But the England manager has warned against a “populist” appointment to succeed him as FA Chairman – claiming a lot of candidates don’t want to put in the “hard work” the role requires.
There are calls for English football’s governing body to make a diverse appointment in the wake of Clarke’s resignation for making a number offensive comments when addressing the Digital, Culture, Media and Sport Committee on Tuesday.
But Southgate is adamant the job must go to the right person.
Speaking ahead of England’s friendly with Republic of Ireland on Thursday, Southgate made it clear Clarke had no future in the organisation after the sorry episode where he described black footballers as “coloured,” used racial stereotypes in reference to Asian and Afro-Caribbean staff at the FA and spoke of a life choice when discussing gay players.
“I think, as he said himself, the terminology he used in a number of areas was not acceptable,” said Southgate. “It doesn’t reflect the view of the FA, it doesn’t reflect what we as a team stand for. I don’t think he had any alternative but to take the decision he did to resign.
“I have to caveat that a little bit. I think [with] Greg, what’s a shame for him in particular, is he’s done a lot of work behind the scenes to support the diversity code to make inroads into relationships around in Europe. When we had incidents in Montenegro and Bulgaria he was at the forefront of supporting players and lobbying Uefa for change.
“Unfortunately, he’s going to be remembered for the comments he’s made. There is a balance to that because I don’t like to see individuals suffer as publicly as he has. But I repeat, what he said was unacceptable and there was no alternative but for him to go.”
Southgate also gave an insight into the extent to which Clarke’s comments shook the FA within.
He said: “People have a view of the FA and those of you who I know have a bit more insight into over 800 people that work at the FA, across that spectrum, there are people from numerous national backgrounds, from different sexuality, members of the lesbian and gay community.
“It’s as diverse an organisation as I’ve ever been a part of. Internally there was a lot of upset about what had been said. I think Greg recognised that amongst all the other challenges that what he said would have provided, the upset internally was massive.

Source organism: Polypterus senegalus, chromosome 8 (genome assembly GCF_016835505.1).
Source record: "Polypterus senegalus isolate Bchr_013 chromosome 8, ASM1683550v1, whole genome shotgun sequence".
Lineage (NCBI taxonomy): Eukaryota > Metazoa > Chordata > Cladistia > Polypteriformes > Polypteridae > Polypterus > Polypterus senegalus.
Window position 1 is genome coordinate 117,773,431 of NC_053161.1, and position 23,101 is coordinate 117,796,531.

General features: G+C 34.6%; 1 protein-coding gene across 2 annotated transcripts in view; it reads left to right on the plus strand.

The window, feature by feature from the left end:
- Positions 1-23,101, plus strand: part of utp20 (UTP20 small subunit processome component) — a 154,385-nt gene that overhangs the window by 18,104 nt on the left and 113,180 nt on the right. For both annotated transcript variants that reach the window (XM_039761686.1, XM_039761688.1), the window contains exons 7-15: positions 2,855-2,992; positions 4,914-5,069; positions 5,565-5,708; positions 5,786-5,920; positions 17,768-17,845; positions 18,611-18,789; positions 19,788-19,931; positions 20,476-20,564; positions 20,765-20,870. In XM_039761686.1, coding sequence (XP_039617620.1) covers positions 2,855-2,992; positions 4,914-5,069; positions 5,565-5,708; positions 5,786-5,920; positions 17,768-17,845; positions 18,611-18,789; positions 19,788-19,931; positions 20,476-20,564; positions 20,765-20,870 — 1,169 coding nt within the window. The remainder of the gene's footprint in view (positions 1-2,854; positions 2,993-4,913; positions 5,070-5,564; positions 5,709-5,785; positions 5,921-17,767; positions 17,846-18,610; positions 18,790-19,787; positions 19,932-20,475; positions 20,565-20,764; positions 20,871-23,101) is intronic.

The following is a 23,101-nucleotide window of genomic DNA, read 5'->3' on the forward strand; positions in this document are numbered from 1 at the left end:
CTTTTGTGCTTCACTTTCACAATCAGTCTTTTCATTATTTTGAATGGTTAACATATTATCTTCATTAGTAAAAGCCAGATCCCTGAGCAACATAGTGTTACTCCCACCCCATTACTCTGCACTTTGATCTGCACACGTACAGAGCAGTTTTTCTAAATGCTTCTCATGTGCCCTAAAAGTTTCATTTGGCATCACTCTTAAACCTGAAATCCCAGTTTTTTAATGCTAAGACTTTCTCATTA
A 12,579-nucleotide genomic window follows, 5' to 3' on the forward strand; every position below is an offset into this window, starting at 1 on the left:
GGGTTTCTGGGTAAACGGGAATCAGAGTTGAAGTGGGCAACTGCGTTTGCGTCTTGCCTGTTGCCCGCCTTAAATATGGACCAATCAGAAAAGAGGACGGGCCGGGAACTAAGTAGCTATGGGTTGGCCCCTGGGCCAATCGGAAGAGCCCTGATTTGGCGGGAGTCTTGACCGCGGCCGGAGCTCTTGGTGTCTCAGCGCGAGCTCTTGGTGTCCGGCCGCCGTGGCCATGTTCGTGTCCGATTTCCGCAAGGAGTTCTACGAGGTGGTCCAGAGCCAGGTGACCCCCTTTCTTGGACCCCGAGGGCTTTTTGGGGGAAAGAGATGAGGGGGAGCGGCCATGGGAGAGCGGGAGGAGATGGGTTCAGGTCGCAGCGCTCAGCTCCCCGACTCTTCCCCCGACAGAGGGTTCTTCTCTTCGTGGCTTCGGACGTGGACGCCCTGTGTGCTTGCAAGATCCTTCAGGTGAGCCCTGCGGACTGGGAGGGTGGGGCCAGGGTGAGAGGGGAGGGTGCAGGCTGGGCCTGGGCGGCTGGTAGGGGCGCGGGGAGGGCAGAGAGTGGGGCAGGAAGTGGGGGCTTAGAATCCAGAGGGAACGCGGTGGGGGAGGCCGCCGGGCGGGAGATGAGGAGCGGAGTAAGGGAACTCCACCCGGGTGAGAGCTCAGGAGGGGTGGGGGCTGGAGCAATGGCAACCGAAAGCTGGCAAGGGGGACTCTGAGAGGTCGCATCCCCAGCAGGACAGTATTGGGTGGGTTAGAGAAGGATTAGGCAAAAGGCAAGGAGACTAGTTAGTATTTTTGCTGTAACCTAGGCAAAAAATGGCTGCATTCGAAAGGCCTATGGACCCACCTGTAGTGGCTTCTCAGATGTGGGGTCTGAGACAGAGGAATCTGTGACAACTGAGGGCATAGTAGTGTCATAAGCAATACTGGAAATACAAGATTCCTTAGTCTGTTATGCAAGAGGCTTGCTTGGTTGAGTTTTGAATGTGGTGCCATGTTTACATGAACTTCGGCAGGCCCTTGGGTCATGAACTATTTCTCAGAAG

“I know there’s a view of what the forward face of the FA is. But there are 800 people here. It’s a far broader organisation than that.”
The FA have promised Clarke’s successor will come from a “diverse talent pool.”
Southgate added: “I think we have a lot of black and female staff at the FA and they would all say that what they would want would be the right person for the role.
“That could be anybody from any background, that could be anybody of any gender. It has to be the right person. I could easily grandstand and say yes it should be somebody from one part of the community, but I don’t think that would be correct either.
“I think whoever comes in has to have an understanding of governance, has to have an understanding of operating at a high level of an important organisation.
“I must say that there are often a lot of names put forward and it is easy in the background to have opinions on things without having any responsibility. What I admire about someone like Paul Elliott is he’s committed himself to football administration.
“There are a lot of hours to that. There are a lot of meetings to attend that a lot of people don’t want to do. So, the reforms Paul has helped put in place over the last few months deserve a lot of commendation. I don’t know if Paul is the right person for the main role. That’s not a decision for me. But I’m just pointing out type of challenges that administrators tend to have, the type of qualities they have to have.
“It isn’t for everybody and a lot of people that are proposed, the populist views, don’t really want to put the hours in and don’t really want to put the hard yards in or have that responsibility.
“It’s an enormous responsibility and it will lead to a lot of criticism a lot of the time, so it’s got to be a very particular type of person.
“I’m highlighting Paul because I think I greatly respect what he’s done within our organisation, but, I repeat, I don’t know if being the chairman would be the right position for him.
“But I think to be on the board would be a positive move for sure.”
Former FA Chairmen Greg Dyke and David Bernstein have both had their say in the wake of Clarke’s resignation, but Southgate had a message for them too.
He added: “I think there have been messages all summer from society about educating ourselves. Many of us have done that and have learned a lot over the last six months.
“There’s a bigger message. As an organisation we have to change. We can’t keep talking about it and not enforcing it.
“It disappoints me a bit that former chairmen speak, because they’ve had the opportunity to do that. People need to be careful in those comments.
“It’s clear we’re talking about a lot of change in society and football has to be at the forefront of that. We have an opportunity to make a difference.
“When I had the chance to be involved in the Diversity Code this summer my biggest point was that I’ve sat on lots of panels and heard lots of talking, but we need change. Change needs to happen.”